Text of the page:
zation is to advance during the next quarter
century, the nation's youth must wage with vigor
and persistence this warfare against disease, crime
. CHAPTER H
ENEMIES OF THE NATION
EVERY man is familiar with the lives of one or more
military heroes, with the campaigns they have
waged and the battles they have lost and won.
Their lives have been an inspiration. Let us now
consider the warfare against crime, disease and
poverty and a few of its heroes. We shall find
that it is a warfare demanding energy, endurance,
determination and courage of a high order, and
a high degree of intelligence.
These ancient foes of mankind disease, crime
and poverty manifest themselves in many dif-
ferent social evils. Let us look at the devastation
and suffering which they cause.
Disease. In July, 1916, there were mobilized in
New York City, the forces of nation, state and city
for one of the biggest battles to save human life
that has ever been fought. A million babies were
threatened with a mysterious disease, called in-
fantile paralysis. In a few weeks, there were thou-
sands of cases and hundreds of deaths.
ENEMIES OF THE NATION 9
Health Commissioner Emerson of New York
City, with the consent of the police department,
called out New York's 10,000 "home guards"
citizens trained for co-operation in crises to aid
in enforcing sanitary measures. Deputy Surgeon
General W. C. Rucker of the United States Public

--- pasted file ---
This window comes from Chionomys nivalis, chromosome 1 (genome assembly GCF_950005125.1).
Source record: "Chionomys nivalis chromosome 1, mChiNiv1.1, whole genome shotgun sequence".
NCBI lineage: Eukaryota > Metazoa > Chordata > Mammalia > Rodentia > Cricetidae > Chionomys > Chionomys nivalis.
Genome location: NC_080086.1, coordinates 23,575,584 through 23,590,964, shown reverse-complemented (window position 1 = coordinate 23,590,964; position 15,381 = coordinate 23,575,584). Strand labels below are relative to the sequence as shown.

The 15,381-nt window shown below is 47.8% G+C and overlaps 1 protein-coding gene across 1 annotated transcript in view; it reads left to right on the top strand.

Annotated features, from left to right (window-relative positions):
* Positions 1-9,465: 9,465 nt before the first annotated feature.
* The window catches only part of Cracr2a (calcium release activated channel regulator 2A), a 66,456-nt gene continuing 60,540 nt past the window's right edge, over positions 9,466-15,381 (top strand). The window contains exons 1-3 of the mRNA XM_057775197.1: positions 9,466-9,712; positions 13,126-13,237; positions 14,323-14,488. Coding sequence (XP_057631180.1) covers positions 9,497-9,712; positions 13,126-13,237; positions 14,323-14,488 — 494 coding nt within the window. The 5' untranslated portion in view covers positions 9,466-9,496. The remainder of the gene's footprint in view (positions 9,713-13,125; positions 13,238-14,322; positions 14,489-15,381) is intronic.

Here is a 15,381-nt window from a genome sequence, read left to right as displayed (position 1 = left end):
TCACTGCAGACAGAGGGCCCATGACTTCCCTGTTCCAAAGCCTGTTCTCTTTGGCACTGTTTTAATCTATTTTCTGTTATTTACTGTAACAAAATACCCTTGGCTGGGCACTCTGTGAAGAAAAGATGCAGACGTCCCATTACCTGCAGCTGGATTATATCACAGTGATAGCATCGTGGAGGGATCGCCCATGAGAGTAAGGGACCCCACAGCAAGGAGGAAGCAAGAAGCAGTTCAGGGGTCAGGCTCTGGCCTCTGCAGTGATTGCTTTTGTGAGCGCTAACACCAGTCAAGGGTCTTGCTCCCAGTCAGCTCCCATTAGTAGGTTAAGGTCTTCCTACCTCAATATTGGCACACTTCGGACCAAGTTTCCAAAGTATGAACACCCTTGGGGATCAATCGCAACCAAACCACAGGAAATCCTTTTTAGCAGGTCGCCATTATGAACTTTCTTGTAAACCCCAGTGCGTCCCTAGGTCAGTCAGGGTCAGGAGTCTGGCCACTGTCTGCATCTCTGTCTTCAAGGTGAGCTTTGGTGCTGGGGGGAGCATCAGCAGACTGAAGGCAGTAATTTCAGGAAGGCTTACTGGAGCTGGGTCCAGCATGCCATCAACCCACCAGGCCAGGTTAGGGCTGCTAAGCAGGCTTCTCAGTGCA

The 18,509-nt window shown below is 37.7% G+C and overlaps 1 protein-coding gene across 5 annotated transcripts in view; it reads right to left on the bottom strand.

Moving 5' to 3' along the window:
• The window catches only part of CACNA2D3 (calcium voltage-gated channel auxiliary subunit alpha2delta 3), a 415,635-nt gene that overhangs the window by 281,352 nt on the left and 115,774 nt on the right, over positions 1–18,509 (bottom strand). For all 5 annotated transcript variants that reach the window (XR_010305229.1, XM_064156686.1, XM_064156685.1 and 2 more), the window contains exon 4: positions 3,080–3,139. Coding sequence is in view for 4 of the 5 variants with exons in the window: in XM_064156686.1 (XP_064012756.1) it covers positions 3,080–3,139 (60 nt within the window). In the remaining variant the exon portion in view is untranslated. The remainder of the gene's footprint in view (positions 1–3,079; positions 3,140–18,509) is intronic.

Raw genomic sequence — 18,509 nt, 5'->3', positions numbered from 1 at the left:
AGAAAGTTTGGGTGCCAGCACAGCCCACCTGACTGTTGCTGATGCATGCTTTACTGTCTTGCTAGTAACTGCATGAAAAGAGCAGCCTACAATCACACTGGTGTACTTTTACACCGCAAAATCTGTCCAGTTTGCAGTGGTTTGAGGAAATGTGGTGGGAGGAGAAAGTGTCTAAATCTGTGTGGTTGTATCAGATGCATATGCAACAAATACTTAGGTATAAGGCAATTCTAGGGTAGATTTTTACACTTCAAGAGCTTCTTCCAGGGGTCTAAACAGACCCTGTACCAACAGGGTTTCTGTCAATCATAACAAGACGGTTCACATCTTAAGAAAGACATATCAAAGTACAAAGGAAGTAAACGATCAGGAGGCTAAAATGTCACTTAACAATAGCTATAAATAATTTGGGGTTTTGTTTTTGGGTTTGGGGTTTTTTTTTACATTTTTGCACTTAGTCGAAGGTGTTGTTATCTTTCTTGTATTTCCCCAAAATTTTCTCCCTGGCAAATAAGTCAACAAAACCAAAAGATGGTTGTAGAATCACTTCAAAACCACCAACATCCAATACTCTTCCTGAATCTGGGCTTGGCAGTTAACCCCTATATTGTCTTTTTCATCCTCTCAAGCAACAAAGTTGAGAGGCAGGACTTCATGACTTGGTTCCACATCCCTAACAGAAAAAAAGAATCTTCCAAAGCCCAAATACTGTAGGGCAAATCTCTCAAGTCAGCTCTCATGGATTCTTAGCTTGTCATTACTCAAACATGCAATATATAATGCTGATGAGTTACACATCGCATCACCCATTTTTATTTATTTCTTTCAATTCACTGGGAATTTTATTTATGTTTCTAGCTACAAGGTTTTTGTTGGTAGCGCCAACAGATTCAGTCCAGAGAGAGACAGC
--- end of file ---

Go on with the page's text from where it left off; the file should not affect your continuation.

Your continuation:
Health Service established a complete laboratory
and an administrative force of public health serv-
ants to help the city health officers. 9 By Septem-
ber, the epidemic seemed to have run its course.
The means of transmission, however, has not been
ascertained, and the conquest of the disease has
not yet been achieved.
In the United States, there are probably at all
times about 3,000,000 persons seriously ill, and
every day 1700 unnecessary deaths. 10 Of the
20,000,000 school children in the country to-day
2,000,000 will die of tuberculosis (consumption)
if they continue to die at the present rate. 11
If a single health officer were required to take the
names of these doomed children as they passed
through his office at the rate of one a minute, ten
hours a day, seven days in the week, the task would
take over nine years.
England and Germany protect their citizens
by health insurance. The only great industrial
10 THE YOUTH AND THE NATION
country without such protection for its people is
the United States.
Systematic fights against infantile paralysis,
typhoid fever, tuberculosis and other diseases
are waged with vigor from time to time; a few
have given their lives in fighting them. A well
organized warfare against disease is developing.
When physicians adopt more vigorous methods
and attack disease in its many breeding places
instead of waiting for it first to attack human
lives, great victories will be won by science and
much human suffering will be prevented.
Feeble-mindedness. In 1803, Martin Kallikak,
Jr., a feeble-minded man, married Rhoda Zabeth,
a normal woman. They had ten children and from